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Wittgenstein and Political Theory

The View from Somewhere

Christopher C. Robinson

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Ludwig Wittgenstein was arguably the most important philosopher of the twentieth century. Although his writings have influenced a range of philosophical and cultural movements, this effect was not felt strongly in political theory. Indeed, the most comprehensive study of Wittgenstein and political theory was published over thirty five years ago.

Wittgenstein and Political Theory sets out to reconnect Wittgenstein with a range of problems and trends within contemporary political theory. The central argument of the book is that Wittgenstein offers scholars doing the difficult work of theorizing political life today an orientation and array of useful conceptual and critical tools. In particular, Wittgenstein's remarks on perception are brought to bear on theory's historical and etymological roots in clear seeing. The effect of these remarks is to free the theorist to explore the city of language and shed fresh light on political concepts such as liberty, dignity, dissent, and ideology.

This book is designed to be read by graduate students and advanced undergraduates who are interested in both Wittgenstein's philosophy and strategies for achieving political vision in this age where politics has been replaced by bureaucracy as the predominant form of public order, and now takes the form of dissent.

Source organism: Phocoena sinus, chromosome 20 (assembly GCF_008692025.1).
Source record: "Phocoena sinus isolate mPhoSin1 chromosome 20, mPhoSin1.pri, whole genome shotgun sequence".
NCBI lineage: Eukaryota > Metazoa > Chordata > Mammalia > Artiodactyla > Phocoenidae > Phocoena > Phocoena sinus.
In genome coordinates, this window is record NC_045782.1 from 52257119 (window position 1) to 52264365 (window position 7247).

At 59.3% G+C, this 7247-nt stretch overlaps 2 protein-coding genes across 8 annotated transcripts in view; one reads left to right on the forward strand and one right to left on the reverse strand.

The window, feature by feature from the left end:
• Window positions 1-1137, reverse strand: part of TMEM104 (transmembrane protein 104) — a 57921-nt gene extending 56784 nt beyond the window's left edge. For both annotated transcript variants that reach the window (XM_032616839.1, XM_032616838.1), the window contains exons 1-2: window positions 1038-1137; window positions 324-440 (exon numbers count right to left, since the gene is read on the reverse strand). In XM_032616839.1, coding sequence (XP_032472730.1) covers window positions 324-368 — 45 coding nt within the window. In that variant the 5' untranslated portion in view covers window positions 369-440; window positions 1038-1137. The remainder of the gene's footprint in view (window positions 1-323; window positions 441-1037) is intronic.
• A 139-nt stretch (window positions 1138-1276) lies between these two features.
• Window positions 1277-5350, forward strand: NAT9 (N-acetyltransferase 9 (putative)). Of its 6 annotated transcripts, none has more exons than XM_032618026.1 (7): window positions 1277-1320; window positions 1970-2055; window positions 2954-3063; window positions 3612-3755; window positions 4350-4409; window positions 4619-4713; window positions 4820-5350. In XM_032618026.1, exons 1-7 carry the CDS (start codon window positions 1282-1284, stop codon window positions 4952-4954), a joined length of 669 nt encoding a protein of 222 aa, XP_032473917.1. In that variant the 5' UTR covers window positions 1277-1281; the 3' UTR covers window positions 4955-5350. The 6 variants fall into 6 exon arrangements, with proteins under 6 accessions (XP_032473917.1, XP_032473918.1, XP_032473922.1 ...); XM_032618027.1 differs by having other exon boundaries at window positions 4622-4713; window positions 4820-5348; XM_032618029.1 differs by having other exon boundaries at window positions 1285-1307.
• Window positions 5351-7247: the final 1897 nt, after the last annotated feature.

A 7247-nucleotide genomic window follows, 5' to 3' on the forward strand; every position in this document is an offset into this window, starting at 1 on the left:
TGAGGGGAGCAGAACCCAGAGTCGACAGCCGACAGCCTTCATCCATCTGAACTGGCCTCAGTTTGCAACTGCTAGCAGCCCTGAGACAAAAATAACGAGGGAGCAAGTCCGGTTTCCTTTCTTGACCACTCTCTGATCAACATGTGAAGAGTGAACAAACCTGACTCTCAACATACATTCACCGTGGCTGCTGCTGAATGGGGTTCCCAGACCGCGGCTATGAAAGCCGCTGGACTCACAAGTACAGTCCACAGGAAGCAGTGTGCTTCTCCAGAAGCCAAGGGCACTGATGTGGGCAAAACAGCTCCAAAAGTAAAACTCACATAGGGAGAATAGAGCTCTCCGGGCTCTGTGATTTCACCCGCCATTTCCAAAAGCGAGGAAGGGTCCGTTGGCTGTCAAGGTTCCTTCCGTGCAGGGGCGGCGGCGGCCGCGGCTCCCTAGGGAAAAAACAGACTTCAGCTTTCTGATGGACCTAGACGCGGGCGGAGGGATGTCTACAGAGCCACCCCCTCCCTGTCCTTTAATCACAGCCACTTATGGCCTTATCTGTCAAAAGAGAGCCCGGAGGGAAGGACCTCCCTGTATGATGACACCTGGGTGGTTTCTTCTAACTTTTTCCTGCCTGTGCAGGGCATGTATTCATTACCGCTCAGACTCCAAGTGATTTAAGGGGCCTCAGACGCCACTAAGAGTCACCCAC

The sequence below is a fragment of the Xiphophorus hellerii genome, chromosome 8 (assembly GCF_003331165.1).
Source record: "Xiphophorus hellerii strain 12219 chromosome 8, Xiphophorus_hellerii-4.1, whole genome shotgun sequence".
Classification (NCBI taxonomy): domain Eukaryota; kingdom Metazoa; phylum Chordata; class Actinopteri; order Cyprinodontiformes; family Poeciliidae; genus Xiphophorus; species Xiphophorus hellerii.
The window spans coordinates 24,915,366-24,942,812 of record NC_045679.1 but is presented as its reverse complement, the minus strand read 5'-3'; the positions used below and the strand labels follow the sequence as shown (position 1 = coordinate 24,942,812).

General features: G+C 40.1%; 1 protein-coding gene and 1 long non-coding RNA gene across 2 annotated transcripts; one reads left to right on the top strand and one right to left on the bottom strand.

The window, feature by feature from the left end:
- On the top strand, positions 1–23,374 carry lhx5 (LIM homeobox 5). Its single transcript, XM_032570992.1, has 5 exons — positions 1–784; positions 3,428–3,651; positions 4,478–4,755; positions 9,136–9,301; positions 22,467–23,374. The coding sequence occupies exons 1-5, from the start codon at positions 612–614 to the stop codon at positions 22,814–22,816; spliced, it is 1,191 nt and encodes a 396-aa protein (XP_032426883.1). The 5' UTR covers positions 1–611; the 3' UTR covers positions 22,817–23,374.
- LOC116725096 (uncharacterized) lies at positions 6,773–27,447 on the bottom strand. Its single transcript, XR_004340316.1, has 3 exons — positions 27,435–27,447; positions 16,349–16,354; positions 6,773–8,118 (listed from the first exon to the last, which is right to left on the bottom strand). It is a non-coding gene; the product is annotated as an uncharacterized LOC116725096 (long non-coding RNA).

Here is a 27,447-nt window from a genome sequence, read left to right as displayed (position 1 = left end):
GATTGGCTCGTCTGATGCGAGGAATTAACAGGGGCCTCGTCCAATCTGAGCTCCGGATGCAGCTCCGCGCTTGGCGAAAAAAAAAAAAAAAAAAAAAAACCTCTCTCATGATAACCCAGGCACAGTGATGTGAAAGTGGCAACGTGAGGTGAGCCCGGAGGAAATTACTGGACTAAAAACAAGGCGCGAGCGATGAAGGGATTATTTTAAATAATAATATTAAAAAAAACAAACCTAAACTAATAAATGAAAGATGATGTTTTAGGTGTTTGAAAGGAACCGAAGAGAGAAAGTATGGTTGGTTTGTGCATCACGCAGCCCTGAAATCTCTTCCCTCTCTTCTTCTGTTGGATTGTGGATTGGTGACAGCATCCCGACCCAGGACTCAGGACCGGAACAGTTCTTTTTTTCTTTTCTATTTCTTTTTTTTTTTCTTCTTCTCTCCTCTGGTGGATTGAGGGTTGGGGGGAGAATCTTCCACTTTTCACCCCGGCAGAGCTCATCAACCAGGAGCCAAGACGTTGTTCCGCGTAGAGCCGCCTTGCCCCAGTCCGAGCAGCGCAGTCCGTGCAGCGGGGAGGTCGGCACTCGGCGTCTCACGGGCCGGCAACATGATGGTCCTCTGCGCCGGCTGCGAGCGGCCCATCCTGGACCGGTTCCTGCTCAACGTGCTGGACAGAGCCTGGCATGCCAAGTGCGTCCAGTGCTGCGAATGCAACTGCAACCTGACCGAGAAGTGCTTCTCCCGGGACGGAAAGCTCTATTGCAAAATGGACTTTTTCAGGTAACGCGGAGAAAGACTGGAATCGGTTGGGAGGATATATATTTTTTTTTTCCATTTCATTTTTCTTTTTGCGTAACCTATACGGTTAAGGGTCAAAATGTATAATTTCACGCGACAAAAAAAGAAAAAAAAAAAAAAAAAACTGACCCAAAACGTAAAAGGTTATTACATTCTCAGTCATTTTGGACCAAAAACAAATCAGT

Key Features

  • Presents a clear, accessible exposition of Wittgenstein's philosophy, including his remarks on perception
  • Carefully describes the terrain of contemporary political theory
  • Introduces a tradition of political theory that counters the epic tradition
  • Presents Wittgenstein as a political theorist


Introduction: Wittgenstein and the Scene of Contemporary Political Theory
1. Theorizing as a Lived Experience: A Wittgensteinian Investigation
2. Wittgenstein's Philosophy After the Disaster
3. Wittgenstein and Citizenship: Reading Socrates in Tehran
4. Why Wittgenstein Is Not Conservative: Conventions and Critique
5. Aspect Blindness in Religion, Philosophy, and Law: The Force of Wittgenstein Reading
6. Seeing As It Happens: Theorizing Politics Through The Eyes of Wittgenstein
7. Bare Life: Comedy, Trust, and Language in Wittgenstein and Beckett
Conclusion: The Personal Is The Theoretical

About the Author

Christopher C. Robinson is Assistant Professor of Political Science at Clarkson University, New York.